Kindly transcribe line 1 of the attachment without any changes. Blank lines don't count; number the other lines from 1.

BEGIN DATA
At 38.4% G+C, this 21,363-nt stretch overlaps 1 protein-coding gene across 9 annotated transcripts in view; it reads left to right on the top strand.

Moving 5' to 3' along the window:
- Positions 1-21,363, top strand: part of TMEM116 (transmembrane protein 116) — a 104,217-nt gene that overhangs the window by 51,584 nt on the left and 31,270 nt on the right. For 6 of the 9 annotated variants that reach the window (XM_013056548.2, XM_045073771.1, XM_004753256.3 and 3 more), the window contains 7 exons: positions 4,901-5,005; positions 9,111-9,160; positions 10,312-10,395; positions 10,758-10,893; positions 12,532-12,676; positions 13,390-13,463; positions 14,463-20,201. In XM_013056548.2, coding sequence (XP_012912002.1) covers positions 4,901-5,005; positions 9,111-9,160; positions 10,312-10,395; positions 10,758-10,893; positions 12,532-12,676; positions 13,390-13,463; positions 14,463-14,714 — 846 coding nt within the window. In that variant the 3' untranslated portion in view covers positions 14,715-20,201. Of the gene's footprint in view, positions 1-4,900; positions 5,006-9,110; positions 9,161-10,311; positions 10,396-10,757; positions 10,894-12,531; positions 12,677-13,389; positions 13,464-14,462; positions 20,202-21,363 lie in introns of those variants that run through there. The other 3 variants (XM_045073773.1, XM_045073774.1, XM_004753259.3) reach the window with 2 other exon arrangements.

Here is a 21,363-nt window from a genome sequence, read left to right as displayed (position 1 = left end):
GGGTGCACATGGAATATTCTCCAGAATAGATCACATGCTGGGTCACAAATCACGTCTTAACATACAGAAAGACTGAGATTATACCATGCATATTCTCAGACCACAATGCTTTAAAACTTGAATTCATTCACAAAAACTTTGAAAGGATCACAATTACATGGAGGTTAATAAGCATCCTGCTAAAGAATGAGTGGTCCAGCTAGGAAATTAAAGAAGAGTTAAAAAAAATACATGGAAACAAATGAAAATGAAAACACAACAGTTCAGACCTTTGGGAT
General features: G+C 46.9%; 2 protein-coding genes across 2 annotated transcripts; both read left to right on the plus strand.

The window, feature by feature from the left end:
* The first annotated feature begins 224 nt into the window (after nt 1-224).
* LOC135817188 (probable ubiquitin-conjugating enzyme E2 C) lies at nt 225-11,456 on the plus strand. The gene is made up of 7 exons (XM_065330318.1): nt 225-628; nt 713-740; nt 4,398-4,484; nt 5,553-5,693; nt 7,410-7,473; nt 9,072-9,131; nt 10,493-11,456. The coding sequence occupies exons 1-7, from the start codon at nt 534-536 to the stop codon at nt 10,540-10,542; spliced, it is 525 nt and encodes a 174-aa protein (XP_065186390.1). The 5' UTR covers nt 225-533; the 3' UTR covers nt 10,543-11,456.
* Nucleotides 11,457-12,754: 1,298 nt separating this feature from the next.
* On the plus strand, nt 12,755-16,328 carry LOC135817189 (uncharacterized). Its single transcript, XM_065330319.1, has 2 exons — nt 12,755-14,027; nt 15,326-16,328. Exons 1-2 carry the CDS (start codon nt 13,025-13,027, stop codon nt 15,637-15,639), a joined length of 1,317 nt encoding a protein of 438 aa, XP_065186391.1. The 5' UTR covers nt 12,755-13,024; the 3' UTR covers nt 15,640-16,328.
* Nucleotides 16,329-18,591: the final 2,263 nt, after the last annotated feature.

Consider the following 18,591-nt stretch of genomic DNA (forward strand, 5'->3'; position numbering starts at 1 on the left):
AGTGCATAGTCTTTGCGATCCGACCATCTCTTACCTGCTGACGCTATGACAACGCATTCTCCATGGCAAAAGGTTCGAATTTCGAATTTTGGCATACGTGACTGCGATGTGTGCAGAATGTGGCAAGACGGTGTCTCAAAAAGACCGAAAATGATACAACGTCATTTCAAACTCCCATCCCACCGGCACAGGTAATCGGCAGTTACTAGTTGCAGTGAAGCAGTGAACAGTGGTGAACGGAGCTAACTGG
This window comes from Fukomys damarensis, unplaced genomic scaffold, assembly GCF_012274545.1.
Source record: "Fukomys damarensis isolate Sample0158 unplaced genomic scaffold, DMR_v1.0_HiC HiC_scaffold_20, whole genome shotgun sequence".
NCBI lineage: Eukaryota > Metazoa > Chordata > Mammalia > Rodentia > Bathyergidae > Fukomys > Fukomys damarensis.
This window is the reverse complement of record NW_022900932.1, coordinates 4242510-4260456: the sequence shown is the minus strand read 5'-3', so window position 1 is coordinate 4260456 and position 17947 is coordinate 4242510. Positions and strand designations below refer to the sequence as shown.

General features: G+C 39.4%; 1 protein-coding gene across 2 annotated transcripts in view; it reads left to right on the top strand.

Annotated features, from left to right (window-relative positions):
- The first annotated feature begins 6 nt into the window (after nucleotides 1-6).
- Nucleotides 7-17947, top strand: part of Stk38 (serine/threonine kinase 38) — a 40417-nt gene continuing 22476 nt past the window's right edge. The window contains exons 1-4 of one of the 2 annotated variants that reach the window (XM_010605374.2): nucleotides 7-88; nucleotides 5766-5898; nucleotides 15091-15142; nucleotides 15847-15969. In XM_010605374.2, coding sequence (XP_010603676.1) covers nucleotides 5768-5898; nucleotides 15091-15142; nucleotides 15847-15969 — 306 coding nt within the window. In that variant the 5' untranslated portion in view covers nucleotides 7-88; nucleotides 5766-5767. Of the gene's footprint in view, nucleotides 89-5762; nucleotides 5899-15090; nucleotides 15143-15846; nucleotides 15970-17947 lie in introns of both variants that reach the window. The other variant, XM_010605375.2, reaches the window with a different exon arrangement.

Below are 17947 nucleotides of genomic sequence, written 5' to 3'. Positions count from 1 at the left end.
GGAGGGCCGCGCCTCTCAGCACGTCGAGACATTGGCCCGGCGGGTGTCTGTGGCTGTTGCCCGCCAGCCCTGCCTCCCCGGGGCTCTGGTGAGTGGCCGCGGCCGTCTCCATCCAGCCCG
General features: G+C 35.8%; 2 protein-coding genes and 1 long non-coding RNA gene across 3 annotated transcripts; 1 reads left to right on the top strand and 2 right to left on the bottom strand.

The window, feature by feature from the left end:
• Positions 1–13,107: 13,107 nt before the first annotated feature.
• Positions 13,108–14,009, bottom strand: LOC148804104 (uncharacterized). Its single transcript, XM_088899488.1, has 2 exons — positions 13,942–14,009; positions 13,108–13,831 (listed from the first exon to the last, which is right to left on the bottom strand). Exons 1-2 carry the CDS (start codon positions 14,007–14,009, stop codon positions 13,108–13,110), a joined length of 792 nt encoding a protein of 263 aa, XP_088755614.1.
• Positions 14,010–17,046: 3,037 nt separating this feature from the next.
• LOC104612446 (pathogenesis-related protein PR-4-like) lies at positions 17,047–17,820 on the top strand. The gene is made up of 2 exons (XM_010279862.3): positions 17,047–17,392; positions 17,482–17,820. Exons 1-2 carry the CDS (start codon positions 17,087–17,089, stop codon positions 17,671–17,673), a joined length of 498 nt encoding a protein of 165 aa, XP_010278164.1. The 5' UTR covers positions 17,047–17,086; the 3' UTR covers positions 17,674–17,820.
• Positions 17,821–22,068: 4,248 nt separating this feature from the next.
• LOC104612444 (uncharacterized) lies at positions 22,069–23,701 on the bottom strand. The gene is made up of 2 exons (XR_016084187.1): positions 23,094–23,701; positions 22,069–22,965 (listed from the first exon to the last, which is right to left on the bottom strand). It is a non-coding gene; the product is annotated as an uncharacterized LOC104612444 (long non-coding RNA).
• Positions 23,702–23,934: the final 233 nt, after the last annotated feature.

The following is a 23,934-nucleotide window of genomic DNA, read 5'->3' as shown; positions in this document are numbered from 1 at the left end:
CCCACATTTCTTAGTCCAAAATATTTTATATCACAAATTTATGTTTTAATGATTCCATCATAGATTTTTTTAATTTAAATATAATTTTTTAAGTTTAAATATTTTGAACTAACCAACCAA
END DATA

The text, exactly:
At 38.4% G+C, this 21,363-nt stretch overlaps 1 protein-coding gene across 9 annotated transcripts in view; it reads left to right on the top strand.